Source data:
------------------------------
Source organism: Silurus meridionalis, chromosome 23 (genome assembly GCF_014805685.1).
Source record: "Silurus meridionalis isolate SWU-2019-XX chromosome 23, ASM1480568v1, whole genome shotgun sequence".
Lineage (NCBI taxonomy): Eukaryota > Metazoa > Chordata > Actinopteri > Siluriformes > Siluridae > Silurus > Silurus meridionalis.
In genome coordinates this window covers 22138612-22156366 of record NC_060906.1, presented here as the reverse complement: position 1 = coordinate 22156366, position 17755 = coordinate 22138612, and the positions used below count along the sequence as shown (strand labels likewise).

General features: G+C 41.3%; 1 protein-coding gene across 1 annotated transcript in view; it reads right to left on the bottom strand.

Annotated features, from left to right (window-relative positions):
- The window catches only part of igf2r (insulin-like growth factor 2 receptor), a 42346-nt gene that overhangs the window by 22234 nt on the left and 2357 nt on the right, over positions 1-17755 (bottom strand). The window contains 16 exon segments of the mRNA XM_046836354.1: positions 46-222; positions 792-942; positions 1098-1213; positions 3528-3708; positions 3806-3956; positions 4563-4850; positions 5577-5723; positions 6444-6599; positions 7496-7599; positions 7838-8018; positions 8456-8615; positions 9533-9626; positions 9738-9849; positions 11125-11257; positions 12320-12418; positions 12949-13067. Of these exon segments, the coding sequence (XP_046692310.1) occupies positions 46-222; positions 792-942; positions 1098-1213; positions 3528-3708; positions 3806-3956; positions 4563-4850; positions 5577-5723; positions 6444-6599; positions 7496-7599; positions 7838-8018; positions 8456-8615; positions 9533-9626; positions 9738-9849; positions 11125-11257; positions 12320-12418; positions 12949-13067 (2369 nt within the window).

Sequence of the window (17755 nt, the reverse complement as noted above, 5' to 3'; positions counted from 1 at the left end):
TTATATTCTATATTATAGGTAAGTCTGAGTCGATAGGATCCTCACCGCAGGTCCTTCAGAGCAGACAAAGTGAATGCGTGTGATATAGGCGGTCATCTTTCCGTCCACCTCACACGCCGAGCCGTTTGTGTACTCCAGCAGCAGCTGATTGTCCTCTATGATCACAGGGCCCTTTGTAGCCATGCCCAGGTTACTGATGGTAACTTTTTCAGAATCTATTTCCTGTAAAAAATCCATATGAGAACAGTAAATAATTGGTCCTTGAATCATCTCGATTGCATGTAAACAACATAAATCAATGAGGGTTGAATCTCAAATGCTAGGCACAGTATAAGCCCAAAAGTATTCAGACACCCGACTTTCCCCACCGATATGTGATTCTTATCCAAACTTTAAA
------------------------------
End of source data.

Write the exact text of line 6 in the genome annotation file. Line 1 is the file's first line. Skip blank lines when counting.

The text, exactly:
Annotated features, from left to right (window-relative positions):